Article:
With a difference, however. South African surf fans are a pretty mellow bunch. Unlike at the Oi Rio Pro in Brazil, one of the tour stops where competing surfers have to be escorted into the sea by bodyguards because the crowds are so intense, we’re a lot more laidback. The wooden viewing decks at Supertubes are a casual affair where you can sip coffee and eat muffins while surf superstars like Kelly Slater and current world champion Gabriel Medina jog past to get in a practice session. For those who don’t understand the importance of these names, imagine Bruce Springsteen or Lady Gaga calmly walking their dog in the same park as you, without any fuss. In fact, the only people who got really worked up were the little kids who wanted their t-shirts or surfboards signed by their favourite star.

So that’s how we got chatting to Mick Fanning early in the competition – because of the casual vibe. Every evening there’d be a smallish group gathered at the Corona Bar (yup, cold beers by the bucket), watching the last surfers finish up. The Aussie and Brazilian boys were regulars, and so it was that I told Mick I’d read his autobiography Surf for your Life, and enjoyed it, and next thing my friends joined us and we were all nattering away. I don’t think that happens with Lady Gaga a lot. But it’s entirely possible at a space like J-Bay.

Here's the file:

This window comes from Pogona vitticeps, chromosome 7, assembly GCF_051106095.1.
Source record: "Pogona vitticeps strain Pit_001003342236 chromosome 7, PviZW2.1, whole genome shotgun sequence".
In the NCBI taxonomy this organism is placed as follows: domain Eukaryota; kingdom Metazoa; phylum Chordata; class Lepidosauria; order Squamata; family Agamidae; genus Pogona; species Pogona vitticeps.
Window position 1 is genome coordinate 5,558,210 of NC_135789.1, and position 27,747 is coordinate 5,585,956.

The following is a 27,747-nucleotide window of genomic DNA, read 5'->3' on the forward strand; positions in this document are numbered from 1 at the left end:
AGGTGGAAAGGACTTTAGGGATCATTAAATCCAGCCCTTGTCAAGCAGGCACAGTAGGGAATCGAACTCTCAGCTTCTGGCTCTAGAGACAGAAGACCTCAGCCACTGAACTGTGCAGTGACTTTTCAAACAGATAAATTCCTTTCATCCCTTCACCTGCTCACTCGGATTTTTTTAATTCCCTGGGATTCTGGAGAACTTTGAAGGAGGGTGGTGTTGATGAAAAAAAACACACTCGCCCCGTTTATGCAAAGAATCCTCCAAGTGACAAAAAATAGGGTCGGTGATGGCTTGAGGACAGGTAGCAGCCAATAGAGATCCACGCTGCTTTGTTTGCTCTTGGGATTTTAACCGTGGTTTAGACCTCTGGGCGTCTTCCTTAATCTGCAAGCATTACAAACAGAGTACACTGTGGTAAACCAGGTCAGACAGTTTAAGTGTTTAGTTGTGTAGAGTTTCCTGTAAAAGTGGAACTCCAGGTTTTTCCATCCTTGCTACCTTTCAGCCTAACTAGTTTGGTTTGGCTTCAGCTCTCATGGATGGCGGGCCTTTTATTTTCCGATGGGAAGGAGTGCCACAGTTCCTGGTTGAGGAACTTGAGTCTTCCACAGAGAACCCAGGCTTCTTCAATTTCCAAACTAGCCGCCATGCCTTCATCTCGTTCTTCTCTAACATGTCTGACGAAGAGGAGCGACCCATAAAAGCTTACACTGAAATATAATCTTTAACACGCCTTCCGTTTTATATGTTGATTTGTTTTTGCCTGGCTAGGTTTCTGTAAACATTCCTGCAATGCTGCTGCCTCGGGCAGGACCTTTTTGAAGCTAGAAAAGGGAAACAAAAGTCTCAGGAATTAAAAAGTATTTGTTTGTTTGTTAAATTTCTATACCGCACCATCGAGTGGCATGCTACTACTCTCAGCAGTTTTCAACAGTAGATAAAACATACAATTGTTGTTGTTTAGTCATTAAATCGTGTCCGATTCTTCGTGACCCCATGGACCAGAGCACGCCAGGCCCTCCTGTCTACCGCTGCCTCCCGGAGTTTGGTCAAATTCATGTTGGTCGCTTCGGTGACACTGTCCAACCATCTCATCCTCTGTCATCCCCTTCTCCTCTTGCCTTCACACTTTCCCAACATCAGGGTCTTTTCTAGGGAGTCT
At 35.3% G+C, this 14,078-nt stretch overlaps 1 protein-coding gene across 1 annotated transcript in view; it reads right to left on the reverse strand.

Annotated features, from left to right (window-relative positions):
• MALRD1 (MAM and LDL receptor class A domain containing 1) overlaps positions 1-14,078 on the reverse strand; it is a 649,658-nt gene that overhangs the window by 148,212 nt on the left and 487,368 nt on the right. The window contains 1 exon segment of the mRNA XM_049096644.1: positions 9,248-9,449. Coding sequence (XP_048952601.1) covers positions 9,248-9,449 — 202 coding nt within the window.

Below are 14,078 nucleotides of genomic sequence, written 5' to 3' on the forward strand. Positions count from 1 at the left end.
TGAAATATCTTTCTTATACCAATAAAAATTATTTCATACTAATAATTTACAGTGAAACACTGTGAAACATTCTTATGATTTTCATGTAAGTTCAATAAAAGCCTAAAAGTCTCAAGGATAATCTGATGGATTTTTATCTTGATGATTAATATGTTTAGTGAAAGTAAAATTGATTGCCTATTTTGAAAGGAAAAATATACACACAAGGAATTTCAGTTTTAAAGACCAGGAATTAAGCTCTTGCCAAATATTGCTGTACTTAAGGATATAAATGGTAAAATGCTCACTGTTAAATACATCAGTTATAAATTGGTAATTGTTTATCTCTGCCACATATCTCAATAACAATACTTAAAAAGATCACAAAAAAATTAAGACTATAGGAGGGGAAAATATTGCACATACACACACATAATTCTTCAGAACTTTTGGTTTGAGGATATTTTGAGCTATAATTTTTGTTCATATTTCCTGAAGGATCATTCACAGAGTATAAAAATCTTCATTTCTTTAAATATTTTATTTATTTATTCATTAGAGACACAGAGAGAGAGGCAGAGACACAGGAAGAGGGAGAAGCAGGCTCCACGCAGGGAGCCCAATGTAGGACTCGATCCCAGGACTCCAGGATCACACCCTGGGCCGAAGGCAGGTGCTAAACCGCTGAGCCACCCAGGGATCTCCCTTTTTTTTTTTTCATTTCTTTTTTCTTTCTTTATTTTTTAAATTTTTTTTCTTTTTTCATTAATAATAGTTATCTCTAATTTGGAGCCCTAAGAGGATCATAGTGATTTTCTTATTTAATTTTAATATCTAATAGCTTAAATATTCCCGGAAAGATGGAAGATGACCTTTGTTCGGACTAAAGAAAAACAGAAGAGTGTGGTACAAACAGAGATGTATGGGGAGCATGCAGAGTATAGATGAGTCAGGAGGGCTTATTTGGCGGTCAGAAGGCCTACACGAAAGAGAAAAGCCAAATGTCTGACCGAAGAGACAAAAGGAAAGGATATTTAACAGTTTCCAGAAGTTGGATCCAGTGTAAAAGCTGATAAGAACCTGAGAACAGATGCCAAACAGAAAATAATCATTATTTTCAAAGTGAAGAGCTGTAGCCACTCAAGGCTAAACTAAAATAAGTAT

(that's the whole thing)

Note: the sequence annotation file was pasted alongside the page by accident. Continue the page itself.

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It’s also probably one of the only stops on the tour where two Labrador retrievers nearly upstaged the surfers. Apparently the pair are full-on locals, and are completely fearless when it comes to the waves. If they spot a bird bobbing in the sea, they launch themselves off the rocks and head straight out into the swell at Supertubes. Regardless of whether there’s a contest on or not. Needless to say, they had a lot of fans.

And it’s a venue where the waves are democratically shared between locals and pros, on days when the competition is off and everybody just wants to get some groovy wave action going. We watched a pint-sized ‘grom’ in a blue wetsuit repeatedly catch waves alongside the likes of Owen Wright and Adriano de Souza (current world number one). Then there was the weird longboarder who liked to squat on his board. And the bald guy who everybody thought was Kelly, but wasn’t. And the two “power nuggets”, Keanu Asing and Glenn “Micro” Hall, who are teeny, but tenacious members of the WSL tour. So many waves, so many different styles, so much stoke...